Josh Watkins is mad.
Watkins, born, raised and still living in Southeast Washington, is sitting at a coffee shop on South Capitol Street, and talking about how tough it is to get young blacks out away from drugs, poverty and the dangers that go with the territory.
“It’s bad enough fighting the government, the whites and the system, but when you gotta fight black people too, there’s a problem.”
Notice Watkins doesn’t say “Afro-American,” the current politically-correct term for “people of color,” (another example of PC).
“Afro-American? What kind of bullshit is that? We’re black. We’ve always been black and we always will be black. That’s a fact.”
Watkins is 54 going on 70. The lines in his face are a roadmap to years on the street, years working with young blacks, trying to show them there’s a better way than the drugs, the gangs and, as he calls it, “the whole black attitude thing.”
“Our biggest enemy these days is our own attitude, this in-your-face “I’m tougher than you are” strut that you see in athletes and others. It’s not helping.”
Like many native Washingtonians who grew up in the city in the 50s and 60s, Watkins remembers a different city, a city of neighborhoods and personality and one where gangs didn’t rule and graffiti didn’t mark turf.
“Now it’s different. Too damn different.”
Watkins joined the army after high school, then returned to his hometown to work for Uncle Sam. He earned a good living, but didn’t move out of Southeast, even when he could afford to and even after the gangs took over the street. He started spending his spare time working with kids, trying to convince them that they could make something of themselves.
“Damned if I was gonna leave. This is my home.”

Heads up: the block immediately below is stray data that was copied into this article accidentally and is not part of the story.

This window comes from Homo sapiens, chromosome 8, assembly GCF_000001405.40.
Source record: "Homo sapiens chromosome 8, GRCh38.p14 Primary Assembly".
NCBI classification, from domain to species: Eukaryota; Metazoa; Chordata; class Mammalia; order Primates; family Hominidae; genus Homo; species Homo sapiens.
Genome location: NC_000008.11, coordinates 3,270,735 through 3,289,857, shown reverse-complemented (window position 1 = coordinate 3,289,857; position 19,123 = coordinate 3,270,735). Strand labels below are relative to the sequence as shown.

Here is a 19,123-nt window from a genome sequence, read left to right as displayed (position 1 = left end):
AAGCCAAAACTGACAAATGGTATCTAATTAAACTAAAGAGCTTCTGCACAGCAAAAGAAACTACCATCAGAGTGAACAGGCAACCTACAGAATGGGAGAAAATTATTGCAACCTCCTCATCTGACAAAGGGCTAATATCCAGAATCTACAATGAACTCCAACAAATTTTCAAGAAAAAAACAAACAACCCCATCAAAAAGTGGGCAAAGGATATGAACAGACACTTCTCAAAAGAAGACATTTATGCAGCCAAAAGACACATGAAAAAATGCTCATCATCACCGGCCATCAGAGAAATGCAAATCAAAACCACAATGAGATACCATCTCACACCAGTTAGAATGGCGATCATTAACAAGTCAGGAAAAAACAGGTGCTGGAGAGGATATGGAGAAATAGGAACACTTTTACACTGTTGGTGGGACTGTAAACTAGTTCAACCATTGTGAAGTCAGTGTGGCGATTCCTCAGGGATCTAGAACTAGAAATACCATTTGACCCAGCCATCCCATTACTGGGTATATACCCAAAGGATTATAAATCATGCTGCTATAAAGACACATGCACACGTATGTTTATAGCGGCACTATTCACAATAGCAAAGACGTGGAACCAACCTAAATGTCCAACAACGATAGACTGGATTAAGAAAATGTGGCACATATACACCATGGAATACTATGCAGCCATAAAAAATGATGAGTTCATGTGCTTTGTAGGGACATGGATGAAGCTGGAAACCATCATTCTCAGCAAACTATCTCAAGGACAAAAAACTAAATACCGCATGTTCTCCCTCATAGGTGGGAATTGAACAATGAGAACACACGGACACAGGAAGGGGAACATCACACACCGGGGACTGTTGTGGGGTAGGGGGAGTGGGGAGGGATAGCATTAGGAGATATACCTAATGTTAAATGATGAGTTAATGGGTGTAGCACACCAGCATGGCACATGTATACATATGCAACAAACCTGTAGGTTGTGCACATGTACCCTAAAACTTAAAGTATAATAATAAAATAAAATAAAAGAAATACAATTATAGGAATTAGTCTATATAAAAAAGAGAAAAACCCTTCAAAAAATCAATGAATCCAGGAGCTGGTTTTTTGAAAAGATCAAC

Four young black kids walk into the restaurant. They’re wearing gang colors and talking the street jive that a school superintendent in Oakland, California, should be recognized as an actual language. They’ve even given it a name: Ebonics.
“Listen to that Ebonics shit. Unbelievable. They want to teach black kids to speak it. That just means you stay in the ghetto. Listen, if you talk like a nigger, then you’re always gonna be treated like a nigger.”
Watkins still works for Uncle Sam and he still spends his free time on the streets. The social workers who are paid to do what Watkins does for free say he is very, very good at it, that he reaches kids in ways they can’t.
“Josh is unbelievable,” says psychiatrist Janet Reslyn. “He goes out on that street where most people are afraid to be, he ignores the threats of the gangs, and he gets through to kids primarily because he’s not afraid. He deals straight and they know it.”
That devotion has cost Watkins several windows in his house, his dog, two cars (one stolen, the other burned) and two beatings. But he won’t quit.
“I listen to these people who are supposed to be so smart and they say the problem is whitey, or the government or the system or the police, but they never say what the problem really is. The problem is us. Black people are their own worst enemies. Ask a black kid on the street who he admires and probably will be the local drug dealer or that cross-dressing freak Dennis Rodman. What kind of role models are those? We don’t have to worry about white people. All they got to do is sit back and wait for us to do ourselves in. Shouldn’t take long.”
A teenaged couple comes into the coffee shop and joins Watkins in the booth. Unlike the others, they are not wearing gang colors. When they speak, it is English, not Ebonics.
“My older brother was in the gangs,” Ishmael says, “before he got zapped. Happened about six months ago. Josh came to the funeral and told me it wasn’t gonna happen with me. He says I’m gonna finish school.”
“He better too,” Watkins says, “or I’m gonna whip his black ass.”
The gang members get up from the counter and saunter by the booth, staring at Watkins as they move slowly by with exaggerated struts. Watkins maintains eye contact.
Nothing is said.
Nothing needs to be said.
Watkins keeps his eyes on them until they are outside the door.
“Dumbass fools. Every one of them will be dead before they turn 18.”
The kids in the booth nod agreement. An older black woman gets up from the counter and heads for the door. As she passes the booth, she doesn’t look at Watkins, but mutters “amen.”